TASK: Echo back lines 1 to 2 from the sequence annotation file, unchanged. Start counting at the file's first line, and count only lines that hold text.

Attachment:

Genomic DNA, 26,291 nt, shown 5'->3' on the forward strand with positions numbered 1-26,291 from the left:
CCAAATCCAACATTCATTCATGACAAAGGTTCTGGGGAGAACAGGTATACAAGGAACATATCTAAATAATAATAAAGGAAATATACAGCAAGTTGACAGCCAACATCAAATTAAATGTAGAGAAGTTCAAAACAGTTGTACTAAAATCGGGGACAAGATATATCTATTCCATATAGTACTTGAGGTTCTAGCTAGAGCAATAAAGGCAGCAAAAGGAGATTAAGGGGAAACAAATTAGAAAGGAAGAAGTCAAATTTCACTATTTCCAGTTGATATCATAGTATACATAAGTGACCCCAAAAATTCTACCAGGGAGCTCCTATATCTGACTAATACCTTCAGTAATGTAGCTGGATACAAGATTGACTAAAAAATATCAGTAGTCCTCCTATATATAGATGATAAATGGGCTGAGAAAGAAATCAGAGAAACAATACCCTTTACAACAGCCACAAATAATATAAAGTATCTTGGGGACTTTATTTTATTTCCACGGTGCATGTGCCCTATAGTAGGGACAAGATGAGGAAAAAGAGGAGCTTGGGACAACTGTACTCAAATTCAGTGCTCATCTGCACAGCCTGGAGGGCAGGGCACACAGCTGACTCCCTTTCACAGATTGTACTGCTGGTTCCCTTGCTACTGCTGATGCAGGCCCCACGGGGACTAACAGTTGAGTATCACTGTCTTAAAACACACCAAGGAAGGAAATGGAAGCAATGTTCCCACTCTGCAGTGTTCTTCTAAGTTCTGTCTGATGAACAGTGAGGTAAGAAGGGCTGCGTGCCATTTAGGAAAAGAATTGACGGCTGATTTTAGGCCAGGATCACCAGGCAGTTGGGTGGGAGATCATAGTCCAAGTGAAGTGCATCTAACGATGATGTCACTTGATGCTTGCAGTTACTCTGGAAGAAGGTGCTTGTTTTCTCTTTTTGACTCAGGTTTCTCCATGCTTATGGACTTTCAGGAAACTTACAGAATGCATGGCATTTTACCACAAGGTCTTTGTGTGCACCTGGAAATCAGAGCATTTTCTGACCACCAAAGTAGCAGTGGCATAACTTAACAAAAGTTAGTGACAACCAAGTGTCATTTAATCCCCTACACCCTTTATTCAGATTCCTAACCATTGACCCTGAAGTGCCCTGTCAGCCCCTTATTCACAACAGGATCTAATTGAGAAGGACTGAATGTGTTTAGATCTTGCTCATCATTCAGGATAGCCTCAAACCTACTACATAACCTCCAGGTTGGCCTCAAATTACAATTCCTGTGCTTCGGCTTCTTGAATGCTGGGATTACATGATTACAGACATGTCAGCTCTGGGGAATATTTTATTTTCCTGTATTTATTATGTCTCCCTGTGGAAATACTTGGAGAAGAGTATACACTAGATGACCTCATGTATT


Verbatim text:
Genomic DNA, 26,291 nt, shown 5'->3' on the forward strand with positions numbered 1-26,291 from the left:
CCAAATCCAACATTCATTCATGACAAAGGTTCTGGGGAGAACAGGTATACAAGGAACATATCTAAATAATAATAAAGGAAATATACAGCAAGTTGACAGCCAACATCAAATTAAATGTAGAGAAGTTCAAAACAGTTGTACTAAAATCGGGGACAAGATATATCTATTCCATATAGTACTTGAGGTTCTAGCTAGAGCAATAAAGGCAGCAAAAGGAGATTAAGGGGAAACAAATTAGAAAGGAAGAAGTCAAATTTCACTATTTCCAGTTGATATCATAGTATACATAAGTGACCCCAAAAATTCTACCAGGGAGCTCCTATATCTGACTAATACCTTCAGTAATGTAGCTGGATACAAGATTGACTAAAAAATATCAGTAGTCCTCCTATATATAGATGATAAATGGGCTGAGAAAGAAATCAGAGAAACAATACCCTTTACAACAGCCACAAATAATATAAAGTATCTTGGGGACTTTATTTTATTTCCACGGTGCATGTGCCCTATAGTAGGGACAAGATGAGGAAAAAGAGGAGCTTGGGACAACTGTACTCAAATTCAGTGCTCATCTGCACAGCCTGGAGGGCAGGGCACACAGCTGACTCCCTTTCACAGATTGTACTGCTGGTTCCCTTGCTACTGCTGATGCAGGCCCCACGGGGACTAACAGTTGAGTATCACTGTCTTAAAACACACCAAGGAAGGAAATGGAAGCAATGTTCCCACTCTGCAGTGTTCTTCTAAGTTCTGTCTGATGAACAGTGAGGTAAGAAGGGCTGCGTGCCATTTAGGAAAAGAATTGACGGCTGATTTTAGGCCAGGATCACCAGGCAGTTGGGTGGGAGATCATAGTCCAAGTGAAGTGCATCTAACGATGATGTCACTTGATGCTTGCAGTTACTCTGGAAGAAGGTGCTTGTTTTCTCTTTTTGACTCAGGTTTCTCCATGCTTATGGACTTTCAGGAAACTTACAGAATGCATGGCATTTTACCACAAGGTCTTTGTGTGCACCTGGAAATCAGAGCATTTTCTGACCACCAAAGTAGCAGTGGCATAACTTAACAAAAGTTAGTGACAACCAAGTGTCATTTAATCCCCTACACCCTTTATTCAGATTCCTAACCATTGACCCTGAAGTGCCCTGTCAGCCCCTTATTCACAACAGGATCTAATTGAGAAGGACTGAATGTGTTTAGATCTTGCTCATCATTCAGGATAGCCTCAAACCTACTACATAACCTCCAGGTTGGCCTCAAATTACAATTCCTGTGCTTCGGCTTCTTGAATGCTGGGATTACATGATTACAGACATGTCAGCTCTGGGGAATATTTTATTTTCCTGTATTTATTATGTCTCCCTGTGGAAATACTTGGAGAAGAGTATACACTAGATGACCTCATGTATT